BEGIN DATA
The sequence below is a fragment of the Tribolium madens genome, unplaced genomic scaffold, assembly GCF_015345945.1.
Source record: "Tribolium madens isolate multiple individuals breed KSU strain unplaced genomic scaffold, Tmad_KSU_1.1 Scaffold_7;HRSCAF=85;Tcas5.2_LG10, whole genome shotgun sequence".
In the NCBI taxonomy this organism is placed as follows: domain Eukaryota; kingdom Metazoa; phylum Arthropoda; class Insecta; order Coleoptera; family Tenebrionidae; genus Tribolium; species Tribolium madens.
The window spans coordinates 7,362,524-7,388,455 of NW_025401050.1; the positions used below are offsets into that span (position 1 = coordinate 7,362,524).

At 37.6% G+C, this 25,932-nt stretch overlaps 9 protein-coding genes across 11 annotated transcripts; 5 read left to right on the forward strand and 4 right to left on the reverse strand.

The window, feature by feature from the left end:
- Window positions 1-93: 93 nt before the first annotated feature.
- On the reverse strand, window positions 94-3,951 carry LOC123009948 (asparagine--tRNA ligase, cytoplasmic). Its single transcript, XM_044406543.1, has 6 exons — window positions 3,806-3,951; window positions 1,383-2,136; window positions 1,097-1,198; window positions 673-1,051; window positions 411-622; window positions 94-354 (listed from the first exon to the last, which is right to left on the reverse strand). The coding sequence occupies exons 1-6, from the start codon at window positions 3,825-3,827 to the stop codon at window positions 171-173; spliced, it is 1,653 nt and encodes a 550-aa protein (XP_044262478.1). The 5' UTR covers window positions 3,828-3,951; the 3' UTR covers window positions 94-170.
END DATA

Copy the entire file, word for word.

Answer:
The sequence below is a fragment of the Tribolium madens genome, unplaced genomic scaffold, assembly GCF_015345945.1.
Source record: "Tribolium madens isolate multiple individuals breed KSU strain unplaced genomic scaffold, Tmad_KSU_1.1 Scaffold_7;HRSCAF=85;Tcas5.2_LG10, whole genome shotgun sequence".
In the NCBI taxonomy this organism is placed as follows: domain Eukaryota; kingdom Metazoa; phylum Arthropoda; class Insecta; order Coleoptera; family Tenebrionidae; genus Tribolium; species Tribolium madens.
The window spans coordinates 7,362,524-7,388,455 of NW_025401050.1; the positions used below are offsets into that span (position 1 = coordinate 7,362,524).

At 37.6% G+C, this 25,932-nt stretch overlaps 9 protein-coding genes across 11 annotated transcripts; 5 read left to right on the forward strand and 4 right to left on the reverse strand.

The window, feature by feature from the left end:
- Window positions 1-93: 93 nt before the first annotated feature.
- On the reverse strand, window positions 94-3,951 carry LOC123009948 (asparagine--tRNA ligase, cytoplasmic). Its single transcript, XM_044406543.1, has 6 exons — window positions 3,806-3,951; window positions 1,383-2,136; window positions 1,097-1,198; window positions 673-1,051; window positions 411-622; window positions 94-354 (listed from the first exon to the last, which is right to left on the reverse strand). The coding sequence occupies exons 1-6, from the start codon at window positions 3,825-3,827 to the stop codon at window positions 171-173; spliced, it is 1,653 nt and encodes a 550-aa protein (XP_044262478.1). The 5' UTR covers window positions 3,828-3,951; the 3' UTR covers window positions 94-170.